Javax Net SSL sslhandshakeexception Received Fatal Alert Handshake_failure
The notorious Java exception javax.net.ssl. SSLHandshakeException: got fatal alert: handshake failure is difficult for a mere mortal to recognize. What she needs to say is, most definitely, something like this:
Sorry, neither the JVM nor the server supports any of the cryptographic protocols / versions and cypher suites.
For eg, a server needs a higher version of TLS than the (old) JVM support, or needs more cypher suites than the JVM knows. Now you’re going to learn how to figure out what’s going on.
Second, we’ll figure out what both the server and JVM endorse and analyse it to see if they’re not in agreement. Feel free to skip through the outputs and return to them later after they have been explained.
If the HTTPS method (GET, PUT, etc.) or the SOAP API call / request / connexion fails to complete the TLS / SSL handshake with the remote endpoint (or server, in most cases …), the server frequently sends a fatal alert: handshake failure exception with no further indication of the underlying cause. For example, below is a partial Java stack trace of this exception:
- javax net ssl sslexception unrecognized ssl message plaintext connection
- javax net ssl sslexception received fatal alert protocol_version
- javax net ssl sslpeerunverifiedexception
- java io eofexception ssl peer shut down incorrectly
- javax net ssl sslhandshakeexception received fatal alert bad_certificate
- javax net ssl sslexception closing inbound before receiving peer’s close_notify
- caused by java io eofexception ssl peer shut down incorrectly
- caused by javax net ssl sslhandshakeexception unsupported curveid 29
- android javax net ssl sslpeerunverifiedexception no peer certificate
- javax net ssl sslexception received fatal alert protocol_version fix
- javax net ssl sslpeerunverifiedexception peer not authenticated httpclient
- asdm javax net ssl sslhandshakeexception received fatal alert handshake_failure
When a TLS client and server (e.g. an API endpoint or resource) first start to communicate, they agree on a protocol version, pick cryptographic algorithms, potentially authenticate each other, and use public-key encryption techniques to create shared secrets.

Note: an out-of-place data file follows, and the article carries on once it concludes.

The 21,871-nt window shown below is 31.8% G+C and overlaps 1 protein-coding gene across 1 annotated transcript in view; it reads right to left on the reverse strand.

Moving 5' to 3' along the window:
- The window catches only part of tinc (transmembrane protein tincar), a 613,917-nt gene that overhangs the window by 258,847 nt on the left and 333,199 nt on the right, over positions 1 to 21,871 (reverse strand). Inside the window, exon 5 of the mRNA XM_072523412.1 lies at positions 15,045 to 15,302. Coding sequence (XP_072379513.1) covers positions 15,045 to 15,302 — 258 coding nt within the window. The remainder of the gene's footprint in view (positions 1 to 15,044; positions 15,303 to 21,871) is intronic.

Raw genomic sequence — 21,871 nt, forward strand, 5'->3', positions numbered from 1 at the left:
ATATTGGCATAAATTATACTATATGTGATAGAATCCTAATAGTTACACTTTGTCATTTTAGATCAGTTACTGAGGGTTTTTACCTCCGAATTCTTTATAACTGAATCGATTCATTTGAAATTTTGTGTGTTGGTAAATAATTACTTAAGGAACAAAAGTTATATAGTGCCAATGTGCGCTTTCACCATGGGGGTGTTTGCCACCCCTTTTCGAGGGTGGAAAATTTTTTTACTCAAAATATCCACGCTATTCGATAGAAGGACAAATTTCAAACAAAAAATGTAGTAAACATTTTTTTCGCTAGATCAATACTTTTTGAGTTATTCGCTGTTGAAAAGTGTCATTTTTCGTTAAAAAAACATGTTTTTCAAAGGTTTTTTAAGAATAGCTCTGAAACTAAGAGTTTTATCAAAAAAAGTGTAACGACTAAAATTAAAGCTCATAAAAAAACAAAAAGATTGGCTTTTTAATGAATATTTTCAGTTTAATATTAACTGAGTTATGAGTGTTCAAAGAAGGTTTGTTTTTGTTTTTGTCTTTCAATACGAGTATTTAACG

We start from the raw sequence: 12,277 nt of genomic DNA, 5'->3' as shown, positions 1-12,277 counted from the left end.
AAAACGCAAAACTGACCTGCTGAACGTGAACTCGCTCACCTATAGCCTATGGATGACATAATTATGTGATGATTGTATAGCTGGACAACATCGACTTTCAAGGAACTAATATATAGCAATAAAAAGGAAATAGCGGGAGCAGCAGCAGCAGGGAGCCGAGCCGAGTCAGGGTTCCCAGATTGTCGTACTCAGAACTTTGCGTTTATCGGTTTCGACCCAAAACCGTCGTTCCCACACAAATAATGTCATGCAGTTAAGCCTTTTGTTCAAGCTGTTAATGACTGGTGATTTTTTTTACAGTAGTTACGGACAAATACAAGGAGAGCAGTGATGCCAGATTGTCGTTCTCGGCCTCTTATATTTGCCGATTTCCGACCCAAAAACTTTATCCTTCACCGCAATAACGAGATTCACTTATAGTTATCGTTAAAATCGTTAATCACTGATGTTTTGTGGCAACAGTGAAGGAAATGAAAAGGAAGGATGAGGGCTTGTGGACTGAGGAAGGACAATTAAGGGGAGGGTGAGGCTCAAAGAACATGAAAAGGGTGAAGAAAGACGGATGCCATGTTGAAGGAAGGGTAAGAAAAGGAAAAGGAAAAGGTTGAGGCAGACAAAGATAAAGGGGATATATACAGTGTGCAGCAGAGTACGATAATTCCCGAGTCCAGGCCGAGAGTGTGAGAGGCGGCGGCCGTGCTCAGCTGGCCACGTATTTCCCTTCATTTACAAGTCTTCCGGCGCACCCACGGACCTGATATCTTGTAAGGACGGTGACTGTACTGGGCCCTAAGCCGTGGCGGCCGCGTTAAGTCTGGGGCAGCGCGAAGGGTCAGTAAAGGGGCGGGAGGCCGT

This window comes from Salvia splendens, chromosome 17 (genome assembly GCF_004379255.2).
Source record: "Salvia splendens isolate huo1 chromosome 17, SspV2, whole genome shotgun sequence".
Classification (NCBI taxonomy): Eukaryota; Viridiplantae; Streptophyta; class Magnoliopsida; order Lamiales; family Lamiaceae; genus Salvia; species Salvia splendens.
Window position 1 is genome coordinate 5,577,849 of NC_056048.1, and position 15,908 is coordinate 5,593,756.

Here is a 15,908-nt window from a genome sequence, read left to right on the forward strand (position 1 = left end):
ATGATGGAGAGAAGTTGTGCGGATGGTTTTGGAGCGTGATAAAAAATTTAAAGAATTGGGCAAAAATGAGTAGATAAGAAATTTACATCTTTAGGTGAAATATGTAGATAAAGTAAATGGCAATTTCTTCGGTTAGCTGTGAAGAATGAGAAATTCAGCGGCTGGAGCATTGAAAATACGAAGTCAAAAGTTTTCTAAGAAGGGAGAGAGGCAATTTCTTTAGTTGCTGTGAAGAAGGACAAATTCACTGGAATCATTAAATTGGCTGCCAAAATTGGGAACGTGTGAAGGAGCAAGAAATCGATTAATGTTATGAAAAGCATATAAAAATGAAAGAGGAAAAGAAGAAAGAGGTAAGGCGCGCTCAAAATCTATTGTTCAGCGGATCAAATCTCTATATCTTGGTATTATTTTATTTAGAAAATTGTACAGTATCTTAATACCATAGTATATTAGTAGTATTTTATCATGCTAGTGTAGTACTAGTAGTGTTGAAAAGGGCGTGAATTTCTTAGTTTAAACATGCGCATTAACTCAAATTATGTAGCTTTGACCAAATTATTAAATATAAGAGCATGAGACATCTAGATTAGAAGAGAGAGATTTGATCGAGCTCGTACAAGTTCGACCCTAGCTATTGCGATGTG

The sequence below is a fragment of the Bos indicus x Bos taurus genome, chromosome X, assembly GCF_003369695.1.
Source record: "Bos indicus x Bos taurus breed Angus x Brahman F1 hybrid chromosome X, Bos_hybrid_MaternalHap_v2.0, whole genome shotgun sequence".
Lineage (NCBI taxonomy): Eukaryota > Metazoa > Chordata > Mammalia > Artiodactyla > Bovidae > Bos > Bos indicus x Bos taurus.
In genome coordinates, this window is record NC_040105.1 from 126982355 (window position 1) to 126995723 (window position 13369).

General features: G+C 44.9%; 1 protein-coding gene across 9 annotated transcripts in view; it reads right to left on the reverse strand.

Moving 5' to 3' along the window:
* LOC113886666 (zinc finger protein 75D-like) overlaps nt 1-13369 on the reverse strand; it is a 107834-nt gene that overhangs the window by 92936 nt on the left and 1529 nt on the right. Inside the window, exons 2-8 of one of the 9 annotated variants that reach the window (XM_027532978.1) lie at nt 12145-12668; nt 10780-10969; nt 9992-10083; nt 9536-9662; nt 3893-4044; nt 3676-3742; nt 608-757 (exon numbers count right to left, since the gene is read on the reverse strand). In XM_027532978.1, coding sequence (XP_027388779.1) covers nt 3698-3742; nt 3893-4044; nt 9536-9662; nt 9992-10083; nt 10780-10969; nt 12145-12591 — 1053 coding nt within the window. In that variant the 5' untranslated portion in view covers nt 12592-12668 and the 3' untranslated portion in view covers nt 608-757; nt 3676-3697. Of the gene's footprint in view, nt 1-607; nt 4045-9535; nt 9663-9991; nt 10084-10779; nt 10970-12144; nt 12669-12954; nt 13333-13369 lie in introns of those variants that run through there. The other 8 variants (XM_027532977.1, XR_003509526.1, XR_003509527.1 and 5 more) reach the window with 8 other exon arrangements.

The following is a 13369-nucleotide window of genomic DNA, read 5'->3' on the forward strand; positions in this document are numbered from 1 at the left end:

The TLS Handshake Protocol shall contain the following steps:
- Exchange hello messages to agree on algorithms, exchange random values, and search for resumption of sessions
- Exchange the necessary cryptographic parameters to allow the client and the server to agree on a hidden premaster.
- Exchange certificates and cryptographic details to allow the client and the server to authenticate themselves
- Generate a master secret from a premaster secret and exchange random values
Provide the protection parameters for the record layer
- Enable the client and server to check that their peer has determined the same security parameters and that the handshake has occurred without tampering with the intruder.
The handshake protocol can be summarized as follows: the client sends a ClientHello message to which the server must respond with a ServerHello message, or else a fatal error occurs and the connexion fails. ClientHello and ServerHello are used to provide security enhancement functionality between the client and the server. The following attributes are set by ClientHello and ServerHello: Protocol Edition, Session ID, Cipher Suite, and Compression Process. In addition , two random values are generated and exchanged: ClientHello.random and ServerHello.random.
Handshake failure can occur due to a variety of reasons listed below. Note: you need to examine each of them (or all of them) to see what the problem you are most likely to be experiencing is.
- Cipher Mismatch: Incompatible cypher suites used by the client and the server. This would require the client to use (or enable) a cypher suite provided by the server.
- Protocol Mismatch: Incompatible versions of SSL in use (e.g. only TLS v1.2 can be allowed by the server, while only TLSv1 can be used by the client). Most frequently, the client may need to ensure that it uses a compatible version of the SSL / TLS protocol approved by the server.
- Incorrect or incomplete Certificate or Certificate Chain: Incomplete server certificate trust path; the server certificate can not be trusted by the client. This will normally result in a more verbose error (PKIX Exception), but very little information can be provided. Usually, the workaround is to import the server’s CA certificate to the client’s trust shop.
- Hostname Mismatch: The certificate is issued for another domain. Again, this case may result in a more verbose post. In this case, the server will be modified to use the right certificate
- SNI Enabled Server: Incompatible service options, such as the Domain Name Indication (SNI) needed for server access or not supported by the domain.